Bishop of Liverpool James Jones to retire in August
The Bishop of Liverpool The Right Reverend James Jones is to retire on his 65th birthday, in August.
The Bishop, who led the Hillsborough Independent Panel to uncover the truth about the 1989 disaster, announced his decision in a letter to his diocese.
He said by standing aside he would give his successor the opportunity to form a new leadership team.
The diocese will be led by the Bishop of Warrington, The Right Reverend Richard Blackburn.
He will be supported by Archdeacons and Area Deans.Hillsborough adviser
In the letter to the diocese, Bishop Jones said: "It has been a privilege as bishop to serve the wider community, not least in chairing the Hillsborough Independent Panel.
Bishop of Liverpool
- The Right Reverend James Jones has been a hands-on champion for urban regeneration and the environment
- His book "Jesus and the Earth" is an interpretation of what the Gospels can teach Christians about sustainability
- A former television producer and regular contributor to BBC Radio 4's Thought for the Day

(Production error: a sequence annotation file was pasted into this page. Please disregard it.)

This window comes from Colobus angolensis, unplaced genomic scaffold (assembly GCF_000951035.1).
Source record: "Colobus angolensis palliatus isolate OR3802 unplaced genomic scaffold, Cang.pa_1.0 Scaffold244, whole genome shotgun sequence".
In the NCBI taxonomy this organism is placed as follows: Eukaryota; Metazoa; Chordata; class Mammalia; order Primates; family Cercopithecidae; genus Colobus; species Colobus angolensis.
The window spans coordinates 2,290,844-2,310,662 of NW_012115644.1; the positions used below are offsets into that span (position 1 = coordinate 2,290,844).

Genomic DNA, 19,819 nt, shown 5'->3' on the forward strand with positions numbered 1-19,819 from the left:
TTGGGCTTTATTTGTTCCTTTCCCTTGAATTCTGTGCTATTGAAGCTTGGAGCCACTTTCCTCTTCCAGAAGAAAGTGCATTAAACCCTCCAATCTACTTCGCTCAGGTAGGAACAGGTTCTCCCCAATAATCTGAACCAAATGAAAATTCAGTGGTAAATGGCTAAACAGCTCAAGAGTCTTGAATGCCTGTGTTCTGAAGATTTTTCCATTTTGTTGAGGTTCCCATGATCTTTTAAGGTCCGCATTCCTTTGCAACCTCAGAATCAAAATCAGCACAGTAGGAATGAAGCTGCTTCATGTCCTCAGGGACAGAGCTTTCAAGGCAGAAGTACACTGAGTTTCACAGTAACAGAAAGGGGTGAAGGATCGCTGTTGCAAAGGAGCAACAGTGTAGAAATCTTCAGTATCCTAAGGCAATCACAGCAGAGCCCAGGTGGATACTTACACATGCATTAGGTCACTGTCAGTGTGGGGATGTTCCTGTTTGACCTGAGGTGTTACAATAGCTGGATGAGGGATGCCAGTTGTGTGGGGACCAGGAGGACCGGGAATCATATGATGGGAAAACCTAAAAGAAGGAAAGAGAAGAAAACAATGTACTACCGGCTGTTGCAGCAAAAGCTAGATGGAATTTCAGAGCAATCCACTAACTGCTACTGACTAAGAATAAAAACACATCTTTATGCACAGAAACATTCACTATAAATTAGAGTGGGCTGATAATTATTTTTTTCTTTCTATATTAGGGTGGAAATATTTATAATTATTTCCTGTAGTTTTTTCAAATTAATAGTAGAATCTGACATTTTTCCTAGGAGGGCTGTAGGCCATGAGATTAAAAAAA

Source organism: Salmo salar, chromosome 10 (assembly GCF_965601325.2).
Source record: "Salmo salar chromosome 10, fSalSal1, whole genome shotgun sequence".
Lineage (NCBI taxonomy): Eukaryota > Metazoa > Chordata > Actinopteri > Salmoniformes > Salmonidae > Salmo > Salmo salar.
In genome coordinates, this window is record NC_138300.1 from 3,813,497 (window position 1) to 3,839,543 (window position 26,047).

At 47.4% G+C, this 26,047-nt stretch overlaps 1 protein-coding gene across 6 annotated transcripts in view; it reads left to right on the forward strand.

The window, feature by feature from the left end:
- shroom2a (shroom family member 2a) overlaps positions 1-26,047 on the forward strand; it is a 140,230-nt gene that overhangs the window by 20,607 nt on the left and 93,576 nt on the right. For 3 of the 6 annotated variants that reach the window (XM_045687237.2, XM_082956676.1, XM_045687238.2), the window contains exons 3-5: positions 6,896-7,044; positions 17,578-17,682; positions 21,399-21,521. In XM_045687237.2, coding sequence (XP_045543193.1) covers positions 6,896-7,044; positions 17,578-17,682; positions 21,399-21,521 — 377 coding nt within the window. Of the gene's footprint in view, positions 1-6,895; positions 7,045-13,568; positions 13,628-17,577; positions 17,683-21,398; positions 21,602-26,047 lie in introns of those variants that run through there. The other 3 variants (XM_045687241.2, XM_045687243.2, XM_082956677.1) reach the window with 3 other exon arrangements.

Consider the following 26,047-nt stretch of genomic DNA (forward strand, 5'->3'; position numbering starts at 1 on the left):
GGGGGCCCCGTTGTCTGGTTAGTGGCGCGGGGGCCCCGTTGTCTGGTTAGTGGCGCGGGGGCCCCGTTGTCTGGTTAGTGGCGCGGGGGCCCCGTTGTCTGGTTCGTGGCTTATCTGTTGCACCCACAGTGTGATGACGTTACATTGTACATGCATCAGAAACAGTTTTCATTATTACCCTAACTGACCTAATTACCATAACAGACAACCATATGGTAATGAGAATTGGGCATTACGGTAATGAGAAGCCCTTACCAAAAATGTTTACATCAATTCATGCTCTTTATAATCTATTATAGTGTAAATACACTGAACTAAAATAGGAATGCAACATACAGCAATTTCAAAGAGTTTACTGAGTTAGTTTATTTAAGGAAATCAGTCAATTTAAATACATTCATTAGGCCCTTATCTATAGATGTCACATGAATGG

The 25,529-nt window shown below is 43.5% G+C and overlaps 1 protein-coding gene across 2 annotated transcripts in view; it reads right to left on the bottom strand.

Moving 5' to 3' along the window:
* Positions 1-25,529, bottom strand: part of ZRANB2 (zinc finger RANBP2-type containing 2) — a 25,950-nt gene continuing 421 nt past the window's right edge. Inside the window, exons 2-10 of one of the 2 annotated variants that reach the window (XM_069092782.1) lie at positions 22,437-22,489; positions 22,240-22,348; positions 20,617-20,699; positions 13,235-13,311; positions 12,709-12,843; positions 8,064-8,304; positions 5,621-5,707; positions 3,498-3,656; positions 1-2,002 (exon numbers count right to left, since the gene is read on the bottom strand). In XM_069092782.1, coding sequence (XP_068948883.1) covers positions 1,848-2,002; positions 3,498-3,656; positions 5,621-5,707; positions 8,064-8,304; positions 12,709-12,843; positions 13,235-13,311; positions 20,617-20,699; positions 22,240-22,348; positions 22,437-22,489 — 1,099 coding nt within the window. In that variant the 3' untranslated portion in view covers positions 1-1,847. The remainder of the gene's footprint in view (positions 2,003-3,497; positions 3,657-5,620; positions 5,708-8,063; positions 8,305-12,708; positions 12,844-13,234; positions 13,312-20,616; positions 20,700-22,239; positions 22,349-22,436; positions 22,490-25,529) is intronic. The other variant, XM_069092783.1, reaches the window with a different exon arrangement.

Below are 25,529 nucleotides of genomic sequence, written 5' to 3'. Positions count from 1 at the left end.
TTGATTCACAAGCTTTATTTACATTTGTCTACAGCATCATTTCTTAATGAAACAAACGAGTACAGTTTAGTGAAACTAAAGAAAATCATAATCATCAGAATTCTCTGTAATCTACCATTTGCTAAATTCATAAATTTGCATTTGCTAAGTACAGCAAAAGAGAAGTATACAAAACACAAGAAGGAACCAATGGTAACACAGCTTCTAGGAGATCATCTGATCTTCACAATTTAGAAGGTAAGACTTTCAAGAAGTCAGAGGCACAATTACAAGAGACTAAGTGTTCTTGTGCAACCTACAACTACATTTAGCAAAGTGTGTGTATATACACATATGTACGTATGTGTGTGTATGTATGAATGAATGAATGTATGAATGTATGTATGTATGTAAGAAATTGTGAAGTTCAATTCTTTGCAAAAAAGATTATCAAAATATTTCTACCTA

- In 2003, he was ranked in church circles as a candidate for the post of Archbishop of Canterbury - but lost out to Rowan Williams
Source: BBC Religion and Ethics
"The diocese has recognised the rightness of me doing this which has given me great strength.
"The way the families and survivors have received the panel's report and the way truth is now opening up the path to justice affirms the worth of the panel's work."
The bishop took up the position in 1998 having been Bishop of Hull since 1994.
He was appointed by the home secretary to chair the Hillsborough Independent Panel in 2009, and will remain as adviser to the home secretary on Hillsborough after he retires.
During his time in Liverpool, he has been highly involved in urban regeneration across the city, and has championed community-led regeneration in lectures, articles and broadcasts.Farewell service
He has also chaired the independent forestry panel, which called for England's woods and forests to be reassessed and revalued and led to the government's decision not to sell off publicly owned forests and woodlands.
The Archbishop of Liverpool the Most Reverend Patrick Kelly, who announced his own retirement this month after suffering a stroke, has paid tribute to the Bishop.
He noted the "loving commitment" with which he worked on the regeneration of Kensington and the Hillsborough inquiry.
"Now our prayer must be that with their whole family they will be blessed with serenity, joy and peace," he said.
A farewell service will be held for the Bishop at Liverpool Cathedral on 3 July.